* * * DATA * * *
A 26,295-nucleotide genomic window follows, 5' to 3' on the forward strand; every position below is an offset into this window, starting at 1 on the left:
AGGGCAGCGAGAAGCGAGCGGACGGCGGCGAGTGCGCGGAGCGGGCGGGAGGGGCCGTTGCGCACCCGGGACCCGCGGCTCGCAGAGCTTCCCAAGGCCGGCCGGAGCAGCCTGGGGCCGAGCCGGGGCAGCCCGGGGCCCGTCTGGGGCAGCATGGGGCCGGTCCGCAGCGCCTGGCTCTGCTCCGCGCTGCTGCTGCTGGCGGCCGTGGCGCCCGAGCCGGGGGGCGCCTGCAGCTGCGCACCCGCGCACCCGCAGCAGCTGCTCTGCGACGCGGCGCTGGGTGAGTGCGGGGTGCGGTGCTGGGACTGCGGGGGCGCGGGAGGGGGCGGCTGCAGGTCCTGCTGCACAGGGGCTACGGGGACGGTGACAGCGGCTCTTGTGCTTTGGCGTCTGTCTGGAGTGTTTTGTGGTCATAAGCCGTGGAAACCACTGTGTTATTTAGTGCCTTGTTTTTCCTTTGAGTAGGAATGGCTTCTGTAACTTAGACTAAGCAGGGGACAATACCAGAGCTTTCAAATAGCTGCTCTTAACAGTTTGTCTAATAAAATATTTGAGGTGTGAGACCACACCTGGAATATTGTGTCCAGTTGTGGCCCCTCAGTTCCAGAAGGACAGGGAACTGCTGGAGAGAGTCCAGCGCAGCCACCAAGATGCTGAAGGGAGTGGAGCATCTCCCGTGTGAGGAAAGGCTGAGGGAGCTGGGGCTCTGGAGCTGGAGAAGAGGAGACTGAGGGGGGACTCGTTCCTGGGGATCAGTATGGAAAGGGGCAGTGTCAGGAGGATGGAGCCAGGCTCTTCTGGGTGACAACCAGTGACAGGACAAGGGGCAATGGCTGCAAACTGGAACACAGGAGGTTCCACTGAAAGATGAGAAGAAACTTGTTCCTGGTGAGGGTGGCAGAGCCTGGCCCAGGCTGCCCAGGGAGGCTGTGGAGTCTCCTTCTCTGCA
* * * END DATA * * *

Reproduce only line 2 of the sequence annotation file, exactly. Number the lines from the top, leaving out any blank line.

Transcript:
AGGGCAGCGAGAAGCGAGCGGACGGCGGCGAGTGCGCGGAGCGGGCGGGAGGGGCCGTTGCGCACCCGGGACCCGCGGCTCGCAGAGCTTCCCAAGGCCGGCCGGAGCAGCCTGGGGCCGAGCCGGGGCAGCCCGGGGCCCGTCTGGGGCAGCATGGGGCCGGTCCGCAGCGCCTGGCTCTGCTCCGCGCTGCTGCTGCTGGCGGCCGTGGCGCCCGAGCCGGGGGGCGCCTGCAGCTGCGCACCCGCGCACCCGCAGCAGCTGCTCTGCGACGCGGCGCTGGGTGAGTGCGGGGTGCGGTGCTGGGACTGCGGGGGCGCGGGAGGGGGCGGCTGCAGGTCCTGCTGCACAGGGGCTACGGGGACGGTGACAGCGGCTCTTGTGCTTTGGCGTCTGTCTGGAGTGTTTTGTGGTCATAAGCCGTGGAAACCACTGTGTTATTTAGTGCCTTGTTTTTCCTTTGAGTAGGAATGGCTTCTGTAACTTAGACTAAGCAGGGGACAATACCAGAGCTTTCAAATAGCTGCTCTTAACAGTTTGTCTAATAAAATATTTGAGGTGTGAGACCACACCTGGAATATTGTGTCCAGTTGTGGCCCCTCAGTTCCAGAAGGACAGGGAACTGCTGGAGAGAGTCCAGCGCAGCCACCAAGATGCTGAAGGGAGTGGAGCATCTCCCGTGTGAGGAAAGGCTGAGGGAGCTGGGGCTCTGGAGCTGGAGAAGAGGAGACTGAGGGGGGACTCGTTCCTGGGGATCAGTATGGAAAGGGGCAGTGTCAGGAGGATGGAGCCAGGCTCTTCTGGGTGACAACCAGTGACAGGACAAGGGGCAATGGCTGCAAACTGGAACACAGGAGGTTCCACTGAAAGATGAGAAGAAACTTGTTCCTGGTGAGGGTGGCAGAGCCTGGCCCAGGCTGCCCAGGGAGGCTGTGGAGTCTCCTTCTCTGCA